Think seriously about your language skills, and try to be objective. Has it been a long time since you wrote an essay? Would you consider yourself a proficient reader? How much do you know about the speaking and listening exams? Remember, you only get one bite at the apple, and if you fall short in any of these, you will probably have to book the entire exam suite again.

Answering all of these questions takes time. To complicate matters, it’s a bit of a wilderness out there. If you are a working person, undertaking all this research on your own, sifting the good from the bad, will take you a few full evenings of reading, at the very least.

What if I’m a First Language Speaker?

Speaking English as a first language is no guarantee, in itself, that you will succeed in getting the score you need. To get a high band score, you will have to meet the stringent requirements of the test in each of the four sub-domains of speaking, listening, reading and writing. This requires a detailed knowledge of each test and the requisite skills to tackle each element. You may be lacking in one or more of these. Some areas where first language speakers often need development are:

  • spelling
  • paraphrase
  • grammar (rectifying common errors that sneak in to written language)
  • public speaking techniques such as how to keep going, or how to plan a monologue
  • reading and its sub-skills: skimming, scanning, discriminating between close meanings

For first language speakers of English, regardless of whether they are taking the General Training or the Academic IELTS, we usually recommend no less than one month between the beginning of the preparation process and the actual exam date. Add to this if you need a very high score, such as four 8-bands.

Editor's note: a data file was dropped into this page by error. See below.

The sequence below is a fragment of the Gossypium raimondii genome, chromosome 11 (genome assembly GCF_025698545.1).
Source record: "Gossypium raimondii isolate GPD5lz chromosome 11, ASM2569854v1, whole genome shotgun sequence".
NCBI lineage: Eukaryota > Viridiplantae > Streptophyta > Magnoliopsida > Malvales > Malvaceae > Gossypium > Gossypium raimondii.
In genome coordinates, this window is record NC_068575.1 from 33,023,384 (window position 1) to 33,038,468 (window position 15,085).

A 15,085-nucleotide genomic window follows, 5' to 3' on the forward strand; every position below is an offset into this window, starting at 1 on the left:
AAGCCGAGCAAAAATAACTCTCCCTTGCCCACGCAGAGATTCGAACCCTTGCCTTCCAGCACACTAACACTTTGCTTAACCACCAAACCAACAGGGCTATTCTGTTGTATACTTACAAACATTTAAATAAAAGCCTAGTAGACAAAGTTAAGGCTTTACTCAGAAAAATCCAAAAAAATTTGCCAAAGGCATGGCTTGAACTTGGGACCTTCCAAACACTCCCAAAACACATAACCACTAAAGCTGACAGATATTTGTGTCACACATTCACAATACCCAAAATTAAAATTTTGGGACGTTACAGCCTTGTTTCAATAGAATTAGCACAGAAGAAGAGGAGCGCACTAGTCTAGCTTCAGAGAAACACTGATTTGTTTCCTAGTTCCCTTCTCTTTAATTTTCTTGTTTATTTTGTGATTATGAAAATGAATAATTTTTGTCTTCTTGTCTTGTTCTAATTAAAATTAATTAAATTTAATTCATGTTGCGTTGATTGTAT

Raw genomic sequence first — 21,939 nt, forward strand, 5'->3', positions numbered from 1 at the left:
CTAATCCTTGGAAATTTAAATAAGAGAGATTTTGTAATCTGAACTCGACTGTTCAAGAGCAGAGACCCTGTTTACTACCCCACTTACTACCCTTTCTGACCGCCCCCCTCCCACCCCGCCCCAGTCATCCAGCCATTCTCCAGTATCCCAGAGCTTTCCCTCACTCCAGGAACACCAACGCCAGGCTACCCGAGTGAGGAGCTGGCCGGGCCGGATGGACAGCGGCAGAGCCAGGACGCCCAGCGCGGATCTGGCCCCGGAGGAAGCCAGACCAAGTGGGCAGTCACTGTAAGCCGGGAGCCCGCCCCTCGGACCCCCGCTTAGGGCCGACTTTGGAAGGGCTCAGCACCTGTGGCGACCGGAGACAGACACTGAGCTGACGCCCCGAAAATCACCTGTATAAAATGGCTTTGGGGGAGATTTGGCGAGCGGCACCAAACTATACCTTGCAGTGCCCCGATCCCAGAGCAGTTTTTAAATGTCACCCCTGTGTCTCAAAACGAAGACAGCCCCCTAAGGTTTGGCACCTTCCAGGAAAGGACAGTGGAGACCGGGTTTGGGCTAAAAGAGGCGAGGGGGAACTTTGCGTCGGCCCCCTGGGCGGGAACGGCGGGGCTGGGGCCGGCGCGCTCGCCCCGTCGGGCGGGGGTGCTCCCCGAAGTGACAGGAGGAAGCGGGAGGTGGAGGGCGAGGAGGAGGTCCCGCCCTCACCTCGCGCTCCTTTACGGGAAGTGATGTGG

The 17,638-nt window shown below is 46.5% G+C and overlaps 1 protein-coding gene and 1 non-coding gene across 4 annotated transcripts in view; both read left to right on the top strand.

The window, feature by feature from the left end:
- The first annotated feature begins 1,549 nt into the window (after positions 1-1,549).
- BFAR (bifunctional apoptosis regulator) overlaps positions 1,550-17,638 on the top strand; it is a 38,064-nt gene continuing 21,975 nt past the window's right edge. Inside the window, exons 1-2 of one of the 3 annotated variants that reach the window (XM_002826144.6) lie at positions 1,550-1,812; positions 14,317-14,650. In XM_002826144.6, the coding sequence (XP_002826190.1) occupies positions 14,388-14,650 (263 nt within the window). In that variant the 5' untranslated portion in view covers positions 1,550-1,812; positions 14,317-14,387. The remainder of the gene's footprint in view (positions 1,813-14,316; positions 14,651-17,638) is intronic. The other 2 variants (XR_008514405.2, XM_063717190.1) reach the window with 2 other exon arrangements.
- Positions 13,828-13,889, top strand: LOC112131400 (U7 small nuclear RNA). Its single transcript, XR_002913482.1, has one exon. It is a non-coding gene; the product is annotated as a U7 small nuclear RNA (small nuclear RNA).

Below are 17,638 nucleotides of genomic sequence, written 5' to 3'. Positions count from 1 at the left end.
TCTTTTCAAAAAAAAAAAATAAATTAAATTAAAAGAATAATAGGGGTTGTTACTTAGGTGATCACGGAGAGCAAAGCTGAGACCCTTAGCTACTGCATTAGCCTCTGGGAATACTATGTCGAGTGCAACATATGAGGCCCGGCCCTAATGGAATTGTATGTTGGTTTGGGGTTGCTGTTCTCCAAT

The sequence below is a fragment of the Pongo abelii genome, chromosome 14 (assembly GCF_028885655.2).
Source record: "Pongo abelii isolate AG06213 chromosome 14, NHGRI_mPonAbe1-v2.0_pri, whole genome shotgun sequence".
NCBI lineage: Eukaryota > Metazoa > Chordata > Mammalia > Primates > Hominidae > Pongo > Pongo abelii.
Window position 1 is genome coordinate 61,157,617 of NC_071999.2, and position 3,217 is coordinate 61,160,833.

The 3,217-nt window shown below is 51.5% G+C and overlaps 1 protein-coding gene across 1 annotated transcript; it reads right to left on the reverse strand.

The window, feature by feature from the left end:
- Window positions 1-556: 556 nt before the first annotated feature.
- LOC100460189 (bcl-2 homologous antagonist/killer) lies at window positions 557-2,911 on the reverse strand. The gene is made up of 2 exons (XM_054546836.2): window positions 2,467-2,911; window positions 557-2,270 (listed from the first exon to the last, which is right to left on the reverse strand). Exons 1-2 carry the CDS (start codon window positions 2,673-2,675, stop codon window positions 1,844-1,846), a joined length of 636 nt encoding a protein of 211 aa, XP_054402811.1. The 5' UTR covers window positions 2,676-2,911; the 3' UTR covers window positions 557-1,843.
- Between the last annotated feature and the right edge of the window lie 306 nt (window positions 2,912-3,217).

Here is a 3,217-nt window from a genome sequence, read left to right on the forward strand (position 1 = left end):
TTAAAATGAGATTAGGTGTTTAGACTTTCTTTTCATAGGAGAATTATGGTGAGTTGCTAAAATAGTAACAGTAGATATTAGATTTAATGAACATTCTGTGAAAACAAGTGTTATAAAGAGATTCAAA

English is not my First Language

If English is not your first language, you are probably less likely to approach the test without preparation, which is a good thing. However, you may have some work to do in preparing for the exam. Remember, IELTS is a test of communicative ability. It does not measure your knowledge of any specific topic, or test your ability to reason or think critically. While world knowledge and critical thinking skills might help you to read, listen, speak and write more effectively, English language ability is the fundamental element you need to bring all of this to life in your IELTS test.

Your priority should be to ensure that you are communicating effectively English. If you are in doubt about your English language proficiency, ask yourselves these questions: